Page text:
My Dog Has a Swollen Leg

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My Dog Has a Swollen Leg

The comfort and function of all four of your dog's legs are essential to her everyday existence. Because a dog's mobility is one of her most valued attributes, the compromise of any aspect of the complex of vessels, nerves, muscles, and bones that function as one to facilitate the ability to move can be devastating. If you notice a swelling of one of your dog's legs, examine it immediately in an attempt to identify the exact cause and avoid the development of additional symptoms and potential disaster.

What to Look For

Before placing your dog in any specific position, observe her at rest, looking for signs of discomfort or asymmetry.

Identify the leg that is swollen, but start your exam by manipulating the contralateral, or opposite, leg. This will test your dog's ability to bear weight on the affected limb while giving you a baseline for comparison once you get down to examining it.

In each instance, begin by examining the toes one at a time, extending and stretching them individually, squeezing the bones and bending the joints and eventually feeling the spaces between them while stretching the interdigital webbing. Next, move on to the carpal, or “wrist” joint if it is the front limb, tarsal or “ankle” joint if it is the rear. The move itself should be performed by encircling the limb with your hand and sliding upward while squeezing. The joint should then be put through its full range of motion to check for discomfort or stiffness while listening for any cracking or grinding sounds. Now move on to the next joint, using the same encircling maneuver as before, eventually arriving at the elbow (front) or stifle (rear). Put this joint through its full range of motion just as you did the previous joint, checking for the same things. Ultimately you will arrive at either her shoulder (front limb) or hip (rear limb). Once you have manipulated this joint, checking its range of motion while looking for any signs of discomfort or any cracking or grinding sounds, you will have completed your exam.

What to Do

Next, ask yourself these questions:

  • Has your dog recently been in any sort of accident or fallen? Traumatic incidents are a common reason for leg swelling in dogs. Your exam should have pinpointed the location of the injury, and your dog's response to manipulation may have given you a good idea of its severity. If at any point in this process your dog begins to cry out, struggle, or snap, stop immediately and let your vet do the rest!
  • Did you see any bleeding or discharge? If closer scrutiny of the area reveals a puncture or laceration and there is bleeding or pus without severe pain, you may have a local infection to deal with. Try following the directions for treating an abscess in “How to Treat an Abscess” on page 25.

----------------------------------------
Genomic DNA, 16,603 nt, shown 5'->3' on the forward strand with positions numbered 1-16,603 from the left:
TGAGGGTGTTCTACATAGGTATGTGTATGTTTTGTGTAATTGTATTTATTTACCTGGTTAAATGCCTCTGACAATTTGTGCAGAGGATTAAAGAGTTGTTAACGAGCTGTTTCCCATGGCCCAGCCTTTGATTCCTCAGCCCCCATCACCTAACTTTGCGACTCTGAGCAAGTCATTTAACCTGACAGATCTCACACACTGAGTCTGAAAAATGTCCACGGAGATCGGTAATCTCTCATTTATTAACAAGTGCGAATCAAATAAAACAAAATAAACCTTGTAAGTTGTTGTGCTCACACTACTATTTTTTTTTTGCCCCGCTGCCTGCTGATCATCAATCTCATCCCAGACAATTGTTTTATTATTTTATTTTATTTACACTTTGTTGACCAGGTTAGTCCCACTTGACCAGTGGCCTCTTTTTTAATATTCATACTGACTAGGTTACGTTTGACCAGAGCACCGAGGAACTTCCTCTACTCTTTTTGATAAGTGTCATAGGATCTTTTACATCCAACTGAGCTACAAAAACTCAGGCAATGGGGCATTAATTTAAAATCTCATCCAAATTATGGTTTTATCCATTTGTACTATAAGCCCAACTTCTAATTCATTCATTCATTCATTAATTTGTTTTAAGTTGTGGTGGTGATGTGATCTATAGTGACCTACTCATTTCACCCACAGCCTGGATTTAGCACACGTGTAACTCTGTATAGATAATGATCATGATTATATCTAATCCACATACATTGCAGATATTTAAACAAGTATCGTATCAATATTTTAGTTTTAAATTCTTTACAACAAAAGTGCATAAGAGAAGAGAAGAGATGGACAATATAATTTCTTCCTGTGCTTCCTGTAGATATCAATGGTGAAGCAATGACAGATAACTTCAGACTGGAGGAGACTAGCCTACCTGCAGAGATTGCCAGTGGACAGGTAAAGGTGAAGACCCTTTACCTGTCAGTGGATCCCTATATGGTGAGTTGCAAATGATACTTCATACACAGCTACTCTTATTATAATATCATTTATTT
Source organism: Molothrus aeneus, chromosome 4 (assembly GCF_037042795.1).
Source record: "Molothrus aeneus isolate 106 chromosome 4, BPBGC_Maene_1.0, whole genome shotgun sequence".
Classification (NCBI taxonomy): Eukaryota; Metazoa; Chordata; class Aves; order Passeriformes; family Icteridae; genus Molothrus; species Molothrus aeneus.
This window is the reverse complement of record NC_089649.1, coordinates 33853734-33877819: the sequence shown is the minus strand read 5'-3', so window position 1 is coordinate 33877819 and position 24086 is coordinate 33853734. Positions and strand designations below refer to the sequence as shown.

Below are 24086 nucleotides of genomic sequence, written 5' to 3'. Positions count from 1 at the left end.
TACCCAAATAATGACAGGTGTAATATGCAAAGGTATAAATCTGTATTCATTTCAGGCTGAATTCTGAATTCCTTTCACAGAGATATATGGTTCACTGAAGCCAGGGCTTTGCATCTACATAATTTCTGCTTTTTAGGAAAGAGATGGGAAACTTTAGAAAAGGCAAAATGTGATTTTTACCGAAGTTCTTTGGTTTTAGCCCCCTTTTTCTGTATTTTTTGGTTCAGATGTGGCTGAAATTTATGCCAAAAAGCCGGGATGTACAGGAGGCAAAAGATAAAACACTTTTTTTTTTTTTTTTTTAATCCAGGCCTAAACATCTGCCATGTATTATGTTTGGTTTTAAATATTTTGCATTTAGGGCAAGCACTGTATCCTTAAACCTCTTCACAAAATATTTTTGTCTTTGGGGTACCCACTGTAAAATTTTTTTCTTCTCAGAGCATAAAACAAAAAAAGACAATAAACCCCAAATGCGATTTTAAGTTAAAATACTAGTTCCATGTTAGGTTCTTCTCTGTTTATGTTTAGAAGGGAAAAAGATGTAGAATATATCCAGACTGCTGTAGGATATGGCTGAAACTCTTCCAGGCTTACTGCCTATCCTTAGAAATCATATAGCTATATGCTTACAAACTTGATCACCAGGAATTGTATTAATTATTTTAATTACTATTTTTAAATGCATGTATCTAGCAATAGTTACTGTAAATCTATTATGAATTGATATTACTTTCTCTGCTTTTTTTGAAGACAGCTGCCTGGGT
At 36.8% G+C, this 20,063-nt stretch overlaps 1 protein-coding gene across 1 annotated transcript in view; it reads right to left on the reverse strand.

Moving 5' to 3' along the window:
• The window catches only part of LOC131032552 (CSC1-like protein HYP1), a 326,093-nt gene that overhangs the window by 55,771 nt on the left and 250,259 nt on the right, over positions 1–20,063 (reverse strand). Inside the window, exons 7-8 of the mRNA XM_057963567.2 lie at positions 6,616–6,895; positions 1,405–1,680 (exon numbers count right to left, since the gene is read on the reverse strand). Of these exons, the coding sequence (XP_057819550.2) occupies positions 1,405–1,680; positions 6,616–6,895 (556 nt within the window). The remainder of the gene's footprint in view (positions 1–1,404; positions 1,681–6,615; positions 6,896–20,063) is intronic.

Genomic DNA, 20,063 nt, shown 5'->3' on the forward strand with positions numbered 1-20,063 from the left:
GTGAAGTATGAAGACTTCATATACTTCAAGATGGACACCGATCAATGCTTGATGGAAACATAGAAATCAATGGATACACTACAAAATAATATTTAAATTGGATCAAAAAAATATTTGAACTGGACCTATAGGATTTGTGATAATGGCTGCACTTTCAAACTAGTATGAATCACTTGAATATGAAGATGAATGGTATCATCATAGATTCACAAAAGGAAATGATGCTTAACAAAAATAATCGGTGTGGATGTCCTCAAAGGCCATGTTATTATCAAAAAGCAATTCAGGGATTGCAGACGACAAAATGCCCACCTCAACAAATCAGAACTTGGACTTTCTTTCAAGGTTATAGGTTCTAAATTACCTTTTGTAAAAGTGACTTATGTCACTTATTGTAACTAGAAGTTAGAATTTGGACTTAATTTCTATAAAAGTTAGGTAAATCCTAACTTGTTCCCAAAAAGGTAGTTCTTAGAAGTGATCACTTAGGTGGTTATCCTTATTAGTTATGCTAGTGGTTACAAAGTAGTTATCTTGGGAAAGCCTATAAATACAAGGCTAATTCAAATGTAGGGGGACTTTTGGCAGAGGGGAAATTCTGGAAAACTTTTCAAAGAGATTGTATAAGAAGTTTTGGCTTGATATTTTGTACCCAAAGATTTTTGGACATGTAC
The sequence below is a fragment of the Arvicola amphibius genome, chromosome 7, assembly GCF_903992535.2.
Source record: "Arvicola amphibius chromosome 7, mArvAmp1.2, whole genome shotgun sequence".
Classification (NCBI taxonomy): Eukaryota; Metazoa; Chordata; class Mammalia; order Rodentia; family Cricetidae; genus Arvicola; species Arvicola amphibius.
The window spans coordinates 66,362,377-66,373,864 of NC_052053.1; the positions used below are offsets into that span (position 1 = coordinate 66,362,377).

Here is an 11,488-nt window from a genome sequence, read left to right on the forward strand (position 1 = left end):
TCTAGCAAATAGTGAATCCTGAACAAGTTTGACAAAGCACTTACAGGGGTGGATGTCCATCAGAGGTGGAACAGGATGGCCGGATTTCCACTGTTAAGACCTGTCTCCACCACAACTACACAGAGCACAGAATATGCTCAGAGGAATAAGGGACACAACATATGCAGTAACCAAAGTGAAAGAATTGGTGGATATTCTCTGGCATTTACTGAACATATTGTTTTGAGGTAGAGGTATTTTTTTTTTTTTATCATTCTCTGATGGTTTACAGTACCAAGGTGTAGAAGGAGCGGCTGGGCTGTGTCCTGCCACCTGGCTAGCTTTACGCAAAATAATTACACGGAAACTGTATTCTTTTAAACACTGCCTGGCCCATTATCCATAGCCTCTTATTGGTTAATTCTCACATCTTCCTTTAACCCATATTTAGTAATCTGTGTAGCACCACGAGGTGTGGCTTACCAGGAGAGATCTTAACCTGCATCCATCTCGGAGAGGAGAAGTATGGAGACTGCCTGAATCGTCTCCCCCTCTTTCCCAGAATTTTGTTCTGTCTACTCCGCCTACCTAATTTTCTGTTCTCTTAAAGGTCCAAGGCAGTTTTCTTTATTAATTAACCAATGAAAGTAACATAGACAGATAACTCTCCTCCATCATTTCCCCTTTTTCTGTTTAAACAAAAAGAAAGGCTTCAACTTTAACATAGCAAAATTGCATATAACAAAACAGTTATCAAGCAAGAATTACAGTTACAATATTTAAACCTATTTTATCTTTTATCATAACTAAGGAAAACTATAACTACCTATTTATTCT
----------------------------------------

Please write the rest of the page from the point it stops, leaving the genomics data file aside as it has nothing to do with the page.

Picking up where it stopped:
• Is the swelling generalized and associated with one of the major joints mentioned? Injuries that result in diffuse swelling of major joints of the legs are often serious. They may involve ligament, tendon, vessel, or nerve damage or some combination of them. The resulting joint instability predisposes it to further damage, and the swelling actually serves to prevent the joint from moving about and further harming itself. This is the type of injury that requires the help of a veterinarian experienced in orthopedics.
  • Is there swelling and pain associated with one or more of the toes? Injured toes, although they are quite painful, are often left to heal on their own without a cast or splint, sometimes even when they are fractured. The reason behind this is that the pain is usually enough to prevent the dog from putting much weight on it. In addition, the splint or cast might actually be so bothersome that the dog could do more damage in her efforts to rid herself of it than if she were never to have been placed in a splint or cast in the first place.

However, if you noticed that the swelling felt like an overall sponginess that remains indented after you stop pressing, rush your dog to an ER. This condition is known as pitting edema and is quite serious. It could mean that your dog has vascular or lymphatic disease. In either case, a major animal hospital is where you should take her right away.

When to Get to the Vet

If your dog seems to be in a great deal of pain, skip the exam and follow the directions for transporting an injured dog included in “How to Transport an Injured Dog” [not available online]. Get her to a veterinary emergency facility immediately.

If your exam revealed a distinct coldness of any portion of the limb, get your dog to an emergency clinic immediately. Sometimes circulatory difficulties will result in poor venous return from the limbs and blood will pool in them, causing dramatic, puffy swelling. These legs may get quite cold.

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Reviewed on 12/3/2009 11:30:32 AM

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